Again, I was surprised returning from a short trip out of town to hear of a freeze warning, though my return was delayed, and after dark there was nothing to be done about tropicals on the patios except hope for the best. The timing of the season’s first frost or freeze seems always to coincide with an out of town journey, and fortunately, rarely does my sloth in moving plants indoors result in significant damage. This, of course, encourages further delays the next year in bringing tropicals into their winter home.
The next morning, a few slightly wilted leaves were in evidence, but temperatures did not drop as low as forecast, and elephant ears and gingers can tolerate more cold than I give credit for. The next low temperature is forecast for another week off, so there’s plenty of time and perhaps the chore to bring pots indoors can be put off even longer.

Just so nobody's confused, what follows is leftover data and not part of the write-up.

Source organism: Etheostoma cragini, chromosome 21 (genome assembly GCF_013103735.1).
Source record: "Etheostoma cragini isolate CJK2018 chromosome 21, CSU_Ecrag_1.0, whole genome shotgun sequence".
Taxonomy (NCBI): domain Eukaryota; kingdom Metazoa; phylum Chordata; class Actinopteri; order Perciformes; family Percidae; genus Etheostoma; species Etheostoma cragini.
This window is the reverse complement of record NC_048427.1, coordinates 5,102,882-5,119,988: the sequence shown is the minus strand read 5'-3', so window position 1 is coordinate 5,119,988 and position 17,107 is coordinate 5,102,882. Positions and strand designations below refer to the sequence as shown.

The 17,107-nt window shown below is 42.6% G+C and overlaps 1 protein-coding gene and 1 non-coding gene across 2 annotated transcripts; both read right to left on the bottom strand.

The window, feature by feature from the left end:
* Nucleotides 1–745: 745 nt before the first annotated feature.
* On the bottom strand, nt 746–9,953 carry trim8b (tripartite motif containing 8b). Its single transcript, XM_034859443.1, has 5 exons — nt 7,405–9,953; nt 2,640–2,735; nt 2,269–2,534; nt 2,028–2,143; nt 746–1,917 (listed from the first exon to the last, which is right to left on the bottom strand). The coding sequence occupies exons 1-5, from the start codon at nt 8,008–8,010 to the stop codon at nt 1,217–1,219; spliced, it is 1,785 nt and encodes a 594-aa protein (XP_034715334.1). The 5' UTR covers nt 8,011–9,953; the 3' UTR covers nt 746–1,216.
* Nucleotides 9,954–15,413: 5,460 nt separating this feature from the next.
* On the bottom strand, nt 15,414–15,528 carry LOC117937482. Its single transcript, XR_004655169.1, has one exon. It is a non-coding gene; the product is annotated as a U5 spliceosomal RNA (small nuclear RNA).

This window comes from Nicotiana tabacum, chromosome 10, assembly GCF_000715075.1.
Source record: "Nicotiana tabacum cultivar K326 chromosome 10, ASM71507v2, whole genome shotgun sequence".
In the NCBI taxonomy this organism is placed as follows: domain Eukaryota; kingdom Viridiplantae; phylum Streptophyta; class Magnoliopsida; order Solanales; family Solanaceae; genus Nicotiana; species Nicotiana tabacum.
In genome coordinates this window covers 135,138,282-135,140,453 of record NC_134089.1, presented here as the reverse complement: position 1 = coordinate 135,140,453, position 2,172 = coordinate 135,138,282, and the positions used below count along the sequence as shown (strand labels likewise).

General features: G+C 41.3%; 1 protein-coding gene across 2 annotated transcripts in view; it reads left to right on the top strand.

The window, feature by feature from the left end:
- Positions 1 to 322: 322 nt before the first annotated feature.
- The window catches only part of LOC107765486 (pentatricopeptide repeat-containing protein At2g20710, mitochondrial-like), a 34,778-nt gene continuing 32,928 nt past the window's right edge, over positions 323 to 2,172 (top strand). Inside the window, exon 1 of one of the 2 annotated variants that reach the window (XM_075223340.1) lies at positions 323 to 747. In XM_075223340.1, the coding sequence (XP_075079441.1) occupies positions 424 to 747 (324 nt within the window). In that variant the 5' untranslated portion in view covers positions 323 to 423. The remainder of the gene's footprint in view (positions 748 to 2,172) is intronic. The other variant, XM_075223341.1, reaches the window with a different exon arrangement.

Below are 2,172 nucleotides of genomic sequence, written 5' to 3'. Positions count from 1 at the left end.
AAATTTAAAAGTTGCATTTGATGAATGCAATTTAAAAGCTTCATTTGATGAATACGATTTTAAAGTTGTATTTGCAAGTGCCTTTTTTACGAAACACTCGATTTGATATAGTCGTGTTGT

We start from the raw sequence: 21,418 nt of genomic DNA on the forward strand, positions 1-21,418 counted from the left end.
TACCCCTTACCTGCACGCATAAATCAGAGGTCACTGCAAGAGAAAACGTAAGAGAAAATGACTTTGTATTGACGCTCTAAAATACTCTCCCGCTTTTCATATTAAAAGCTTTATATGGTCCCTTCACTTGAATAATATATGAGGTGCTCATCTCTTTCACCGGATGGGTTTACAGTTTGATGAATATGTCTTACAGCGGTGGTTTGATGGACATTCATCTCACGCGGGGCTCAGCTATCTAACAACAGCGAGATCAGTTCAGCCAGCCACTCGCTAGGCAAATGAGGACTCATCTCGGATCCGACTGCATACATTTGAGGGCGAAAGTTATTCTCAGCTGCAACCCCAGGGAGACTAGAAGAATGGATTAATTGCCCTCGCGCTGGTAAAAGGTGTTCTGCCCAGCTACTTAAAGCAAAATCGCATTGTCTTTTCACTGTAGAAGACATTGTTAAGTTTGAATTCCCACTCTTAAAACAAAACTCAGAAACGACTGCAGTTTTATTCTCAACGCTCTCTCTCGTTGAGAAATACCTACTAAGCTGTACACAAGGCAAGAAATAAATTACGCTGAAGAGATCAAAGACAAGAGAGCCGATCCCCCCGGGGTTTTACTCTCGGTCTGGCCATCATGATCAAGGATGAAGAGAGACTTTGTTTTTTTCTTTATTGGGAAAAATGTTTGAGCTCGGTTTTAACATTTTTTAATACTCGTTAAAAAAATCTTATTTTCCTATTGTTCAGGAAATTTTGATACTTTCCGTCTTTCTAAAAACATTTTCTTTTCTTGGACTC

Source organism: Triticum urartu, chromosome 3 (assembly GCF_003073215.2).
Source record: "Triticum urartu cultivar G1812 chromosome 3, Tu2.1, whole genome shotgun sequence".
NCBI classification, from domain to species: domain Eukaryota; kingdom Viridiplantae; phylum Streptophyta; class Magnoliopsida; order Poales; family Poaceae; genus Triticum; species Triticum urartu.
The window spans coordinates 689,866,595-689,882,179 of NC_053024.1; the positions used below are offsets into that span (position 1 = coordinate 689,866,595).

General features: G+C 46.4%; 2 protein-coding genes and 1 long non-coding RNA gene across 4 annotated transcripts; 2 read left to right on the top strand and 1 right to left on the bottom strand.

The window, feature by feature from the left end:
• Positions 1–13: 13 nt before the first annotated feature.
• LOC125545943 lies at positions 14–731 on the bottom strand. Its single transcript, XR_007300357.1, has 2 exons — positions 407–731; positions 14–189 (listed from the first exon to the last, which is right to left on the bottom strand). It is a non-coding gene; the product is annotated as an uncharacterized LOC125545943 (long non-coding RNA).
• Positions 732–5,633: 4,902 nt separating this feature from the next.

Cannas in pots will be hauled into the new greenhouse, and a larger one will be dug and dumped into a pot, to be replanted in May, though in a new spot since a tree is planned for this position. The cannas are nearly cold hardy for our mildest winters, so a small amount of protection should get them through the winter.
With the change to colder temperatures, our late summer drought has also ended. An inch of rain earlier in the week, with another inch today, and more expected during the week will put an end to bone dry clay, and will fill the garden’s ponds that were nearing their lowest points ever, I’ve been planting and transplanting since August as if rain was around the corner, so now I won’t have to constantly monitor these babies.